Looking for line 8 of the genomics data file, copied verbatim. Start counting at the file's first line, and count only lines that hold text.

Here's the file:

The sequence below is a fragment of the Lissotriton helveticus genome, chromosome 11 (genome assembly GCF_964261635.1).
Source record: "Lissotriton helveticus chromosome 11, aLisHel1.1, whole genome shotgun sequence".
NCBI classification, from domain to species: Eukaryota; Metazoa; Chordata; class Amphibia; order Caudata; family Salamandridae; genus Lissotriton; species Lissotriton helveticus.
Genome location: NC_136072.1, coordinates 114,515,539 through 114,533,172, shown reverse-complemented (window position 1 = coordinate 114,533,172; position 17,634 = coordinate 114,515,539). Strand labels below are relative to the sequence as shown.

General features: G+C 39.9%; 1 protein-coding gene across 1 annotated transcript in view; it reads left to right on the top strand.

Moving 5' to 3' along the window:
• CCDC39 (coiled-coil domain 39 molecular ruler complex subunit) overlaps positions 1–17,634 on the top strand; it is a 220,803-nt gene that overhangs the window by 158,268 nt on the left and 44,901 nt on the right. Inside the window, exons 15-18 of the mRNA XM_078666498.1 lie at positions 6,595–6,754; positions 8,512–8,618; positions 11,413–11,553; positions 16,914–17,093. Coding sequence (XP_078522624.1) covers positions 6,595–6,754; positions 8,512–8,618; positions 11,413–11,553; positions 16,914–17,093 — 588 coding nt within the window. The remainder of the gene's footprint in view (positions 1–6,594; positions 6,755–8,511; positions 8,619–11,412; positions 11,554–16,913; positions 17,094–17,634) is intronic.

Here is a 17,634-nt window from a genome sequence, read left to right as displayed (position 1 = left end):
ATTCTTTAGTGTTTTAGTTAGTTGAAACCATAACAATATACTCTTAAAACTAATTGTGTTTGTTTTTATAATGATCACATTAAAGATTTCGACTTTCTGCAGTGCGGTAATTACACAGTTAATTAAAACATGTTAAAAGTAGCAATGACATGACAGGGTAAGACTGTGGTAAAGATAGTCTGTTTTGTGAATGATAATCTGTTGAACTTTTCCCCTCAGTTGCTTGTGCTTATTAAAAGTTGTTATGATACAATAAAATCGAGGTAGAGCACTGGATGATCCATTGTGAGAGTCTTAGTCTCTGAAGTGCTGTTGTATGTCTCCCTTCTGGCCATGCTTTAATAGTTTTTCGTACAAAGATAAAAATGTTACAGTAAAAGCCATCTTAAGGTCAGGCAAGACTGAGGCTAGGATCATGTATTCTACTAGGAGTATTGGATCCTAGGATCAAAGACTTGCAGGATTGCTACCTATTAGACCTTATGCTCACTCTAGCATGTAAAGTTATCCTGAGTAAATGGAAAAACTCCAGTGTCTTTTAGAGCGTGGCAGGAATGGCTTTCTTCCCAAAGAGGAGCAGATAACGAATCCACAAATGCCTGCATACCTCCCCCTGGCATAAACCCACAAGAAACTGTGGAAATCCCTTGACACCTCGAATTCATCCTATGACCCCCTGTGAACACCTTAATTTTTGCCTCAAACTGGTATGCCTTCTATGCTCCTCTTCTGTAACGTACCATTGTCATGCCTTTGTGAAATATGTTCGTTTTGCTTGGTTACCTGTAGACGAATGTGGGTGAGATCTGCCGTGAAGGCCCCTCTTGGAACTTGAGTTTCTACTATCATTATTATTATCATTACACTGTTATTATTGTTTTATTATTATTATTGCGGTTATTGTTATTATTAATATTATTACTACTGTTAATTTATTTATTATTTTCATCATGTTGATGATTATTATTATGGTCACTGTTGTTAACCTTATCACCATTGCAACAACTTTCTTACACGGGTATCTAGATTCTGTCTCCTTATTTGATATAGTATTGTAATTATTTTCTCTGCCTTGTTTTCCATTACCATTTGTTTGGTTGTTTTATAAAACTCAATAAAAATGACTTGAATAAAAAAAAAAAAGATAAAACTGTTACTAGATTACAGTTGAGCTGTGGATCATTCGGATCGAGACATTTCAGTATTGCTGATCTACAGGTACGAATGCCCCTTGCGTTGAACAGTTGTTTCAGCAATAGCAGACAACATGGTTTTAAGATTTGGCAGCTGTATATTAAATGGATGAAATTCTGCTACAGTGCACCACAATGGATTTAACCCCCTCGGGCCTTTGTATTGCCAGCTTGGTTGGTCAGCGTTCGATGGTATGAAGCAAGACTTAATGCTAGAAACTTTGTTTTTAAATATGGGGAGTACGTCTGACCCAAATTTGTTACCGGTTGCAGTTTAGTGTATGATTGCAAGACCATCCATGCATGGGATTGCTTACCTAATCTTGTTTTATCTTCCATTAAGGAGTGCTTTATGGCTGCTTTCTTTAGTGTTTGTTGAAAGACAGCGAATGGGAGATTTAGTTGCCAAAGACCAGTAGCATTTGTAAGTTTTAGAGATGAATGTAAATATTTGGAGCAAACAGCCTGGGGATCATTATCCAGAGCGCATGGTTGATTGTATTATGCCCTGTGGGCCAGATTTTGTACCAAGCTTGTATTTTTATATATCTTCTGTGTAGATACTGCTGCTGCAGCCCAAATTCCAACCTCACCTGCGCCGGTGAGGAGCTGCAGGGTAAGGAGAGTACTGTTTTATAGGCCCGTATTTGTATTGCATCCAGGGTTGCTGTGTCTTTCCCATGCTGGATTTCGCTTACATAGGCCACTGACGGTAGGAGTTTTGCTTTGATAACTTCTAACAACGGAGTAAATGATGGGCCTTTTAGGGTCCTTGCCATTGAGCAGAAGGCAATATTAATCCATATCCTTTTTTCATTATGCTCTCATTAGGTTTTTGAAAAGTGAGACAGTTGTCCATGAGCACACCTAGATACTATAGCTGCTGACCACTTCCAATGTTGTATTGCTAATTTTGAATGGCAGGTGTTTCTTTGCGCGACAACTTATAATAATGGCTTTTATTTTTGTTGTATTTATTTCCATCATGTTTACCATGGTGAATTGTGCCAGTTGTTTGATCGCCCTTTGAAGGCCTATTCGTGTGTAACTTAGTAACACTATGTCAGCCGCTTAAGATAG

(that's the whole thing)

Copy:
Here is a 17,634-nt window from a genome sequence, read left to right as displayed (position 1 = left end):